AUSTIN, Texas — It’s finally official. Southwestern Public Service can now begin construction on its 478-MW wind farm in West Texas.
The state’s Public Utility Commission on Friday quickly approved a second draft order of the utility’s request for a certificate of convenience and necessity and a power purchase agreement with Bonita Wind Energy. The commissioners had given their verbal approval in April but delayed a final order to allow parties in the docket additional time to provide written responses to their questions (No. 46936). (See Texas PUC Delays Final Approval of SPS Wind Farm.)
“We’re just pleased we now have a resolution in hand and a final order,” said SPS CEO David Hudson, noting it was the fourth time the utility has appeared before the commission in hopes of receiving a final order. “We can now begin construction on the Hale [County] project and the Sagamore project” in New Mexico.
SPS expects to have the Hale project in service no later than 2019, at a cost of $769 million, so that it will be able to receive 100% of its federal production tax credits.
PUC Chair DeAnn Walker had expressed concerns over SPS’ proposal to recover costs by flowing PTCs through fuel, but she was satisfied with the parties’ responses.
The wind farm is part of a 1.23-GW project by SPS parent Xcel Energy that will provide renewable energy to SPS customers in Texas and New Mexico. The utility says the project will save its retail customers about $1.6 billion in energy costs over its 30-year life.
SPS had reached a settlement agreement in February with all parties in the docket but two, the International Brotherhood of Electric Workers Local 602 and Lea County Electric Cooperative. However, neither opposed the settlement.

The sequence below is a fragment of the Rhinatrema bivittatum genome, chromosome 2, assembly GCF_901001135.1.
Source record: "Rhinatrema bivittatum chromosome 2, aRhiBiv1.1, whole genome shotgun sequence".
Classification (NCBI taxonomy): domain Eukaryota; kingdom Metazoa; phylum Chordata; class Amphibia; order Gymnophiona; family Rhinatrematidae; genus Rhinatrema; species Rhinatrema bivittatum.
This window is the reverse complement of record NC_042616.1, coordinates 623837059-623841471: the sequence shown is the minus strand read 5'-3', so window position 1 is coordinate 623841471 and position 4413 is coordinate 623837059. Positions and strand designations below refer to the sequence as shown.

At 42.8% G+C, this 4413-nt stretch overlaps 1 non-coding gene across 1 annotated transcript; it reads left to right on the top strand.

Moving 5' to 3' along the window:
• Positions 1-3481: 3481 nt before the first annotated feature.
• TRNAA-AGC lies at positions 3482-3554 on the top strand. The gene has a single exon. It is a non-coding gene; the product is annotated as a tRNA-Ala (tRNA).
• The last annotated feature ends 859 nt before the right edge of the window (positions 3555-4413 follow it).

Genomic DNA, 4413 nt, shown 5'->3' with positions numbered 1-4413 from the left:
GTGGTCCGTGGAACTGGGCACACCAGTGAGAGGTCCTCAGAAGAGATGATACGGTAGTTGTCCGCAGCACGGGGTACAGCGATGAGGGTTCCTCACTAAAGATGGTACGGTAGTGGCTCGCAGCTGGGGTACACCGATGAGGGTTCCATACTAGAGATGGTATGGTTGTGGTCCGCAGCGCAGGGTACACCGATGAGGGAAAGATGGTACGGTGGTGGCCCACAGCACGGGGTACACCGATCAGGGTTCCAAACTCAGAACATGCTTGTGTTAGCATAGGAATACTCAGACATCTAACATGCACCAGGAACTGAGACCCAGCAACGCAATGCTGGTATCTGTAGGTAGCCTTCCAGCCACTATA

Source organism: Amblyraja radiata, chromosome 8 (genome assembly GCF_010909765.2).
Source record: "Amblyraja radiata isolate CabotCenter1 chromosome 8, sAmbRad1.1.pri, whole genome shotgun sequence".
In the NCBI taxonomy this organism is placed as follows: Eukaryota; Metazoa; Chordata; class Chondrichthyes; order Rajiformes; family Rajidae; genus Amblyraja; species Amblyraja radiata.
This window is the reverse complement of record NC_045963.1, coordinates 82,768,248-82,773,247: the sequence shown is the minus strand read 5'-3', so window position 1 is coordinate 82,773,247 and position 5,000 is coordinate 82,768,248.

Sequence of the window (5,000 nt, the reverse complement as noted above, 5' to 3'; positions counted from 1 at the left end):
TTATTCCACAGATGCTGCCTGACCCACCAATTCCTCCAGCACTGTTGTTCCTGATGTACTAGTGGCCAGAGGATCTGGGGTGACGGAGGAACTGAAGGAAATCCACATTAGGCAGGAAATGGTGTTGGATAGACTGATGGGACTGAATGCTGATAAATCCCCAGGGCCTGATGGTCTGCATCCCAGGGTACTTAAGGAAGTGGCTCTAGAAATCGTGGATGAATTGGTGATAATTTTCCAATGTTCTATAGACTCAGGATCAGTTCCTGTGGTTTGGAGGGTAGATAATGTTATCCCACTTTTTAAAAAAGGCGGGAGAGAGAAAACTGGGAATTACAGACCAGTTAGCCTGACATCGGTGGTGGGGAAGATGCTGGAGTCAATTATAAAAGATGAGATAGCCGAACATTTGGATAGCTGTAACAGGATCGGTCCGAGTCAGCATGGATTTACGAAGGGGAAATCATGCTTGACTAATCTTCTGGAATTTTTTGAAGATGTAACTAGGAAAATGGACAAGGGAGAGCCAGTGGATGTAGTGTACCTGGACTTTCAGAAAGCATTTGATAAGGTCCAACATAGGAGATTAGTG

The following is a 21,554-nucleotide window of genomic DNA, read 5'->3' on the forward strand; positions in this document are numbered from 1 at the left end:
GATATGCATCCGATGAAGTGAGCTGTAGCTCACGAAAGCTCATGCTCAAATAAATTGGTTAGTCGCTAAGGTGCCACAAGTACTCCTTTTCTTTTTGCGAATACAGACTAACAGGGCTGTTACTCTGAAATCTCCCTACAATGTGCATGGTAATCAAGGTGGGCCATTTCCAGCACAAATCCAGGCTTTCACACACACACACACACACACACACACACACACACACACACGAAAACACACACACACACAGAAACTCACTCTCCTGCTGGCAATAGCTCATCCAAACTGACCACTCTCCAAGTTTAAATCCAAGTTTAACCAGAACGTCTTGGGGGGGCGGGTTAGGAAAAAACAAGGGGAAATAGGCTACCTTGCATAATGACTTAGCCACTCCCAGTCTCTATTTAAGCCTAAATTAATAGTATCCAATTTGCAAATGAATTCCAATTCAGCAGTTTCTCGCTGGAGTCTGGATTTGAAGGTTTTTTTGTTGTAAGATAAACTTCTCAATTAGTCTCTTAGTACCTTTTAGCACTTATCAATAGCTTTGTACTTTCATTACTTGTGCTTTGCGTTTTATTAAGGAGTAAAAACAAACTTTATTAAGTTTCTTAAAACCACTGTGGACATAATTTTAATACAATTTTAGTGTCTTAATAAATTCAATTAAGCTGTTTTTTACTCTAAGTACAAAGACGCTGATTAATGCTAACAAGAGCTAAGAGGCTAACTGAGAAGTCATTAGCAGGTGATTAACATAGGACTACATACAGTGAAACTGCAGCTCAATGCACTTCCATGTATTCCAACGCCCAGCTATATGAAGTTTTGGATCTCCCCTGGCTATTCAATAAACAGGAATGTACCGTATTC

Commission Streamlines Smart Meter Texas Portal
SMT is maintained by utilities AEP Texas, CenterPoint Energy Houston Electric, Oncor and Texas-New Mexico Power. It allows customers to download and view their energy data or share them with competitive service providers (CSPs), companies that market energy efficiency, demand response, distributed generation and other services.
Transmission and distribution providers are prohibited from selling, sharing or disclosing advanced meter data but are required to provide “convenient, secure, read-only access” to a customer, the customer’s retail electric provider and other entities authorized by the customer. The data include meter readings used to calculate charges for service, historical load and other proprietary customer information.
The order requires the utilities to support the portal’s home area network (HAN) functionality through their advanced metering systems. It also forbids them from disconnecting an existing HAN device from the meter without the customer’s requests. The HAN devices are costly and have had few takers for their services.
PUC staff last year requested the commission determine what changes, if any, should be made for SMT’s continued operation while its contract was being renegotiated. The four utilities signed a joint development and operations agreement for SMT that dates back to December 2008.
The utilities reached a unanimous settlement agreement in January, with the only contested issue related to the maximum time period that a residential customer or smaller commercial customer may grant a CSP access to the customer’s SMT data, without the customer affirmatively renewing the access.
The commission adopted an administrative law judge’s recommendation that the maximum time period remain 12 months.
PUC to Intervene in SPP-AEP Filing Before FERC
Following its executive session, the PUC moved to intervene in SPP’s recent FERC filing on behalf of American Electric Power (ER18-1541, ER18-1542).
SPP made a compliance filing on May 8 to revise AEP West’s transmission formula rate to reflect the recent change in the federal corporate income tax rate (ER18-63). The filing was made on behalf of AEP Service Corp. and its AEP Oklahoma Transmission and AEP Southwestern Transmission affiliates.
The Oklahoma Municipal Power Authority and DC Transco have already intervened.
— Tom Kleckner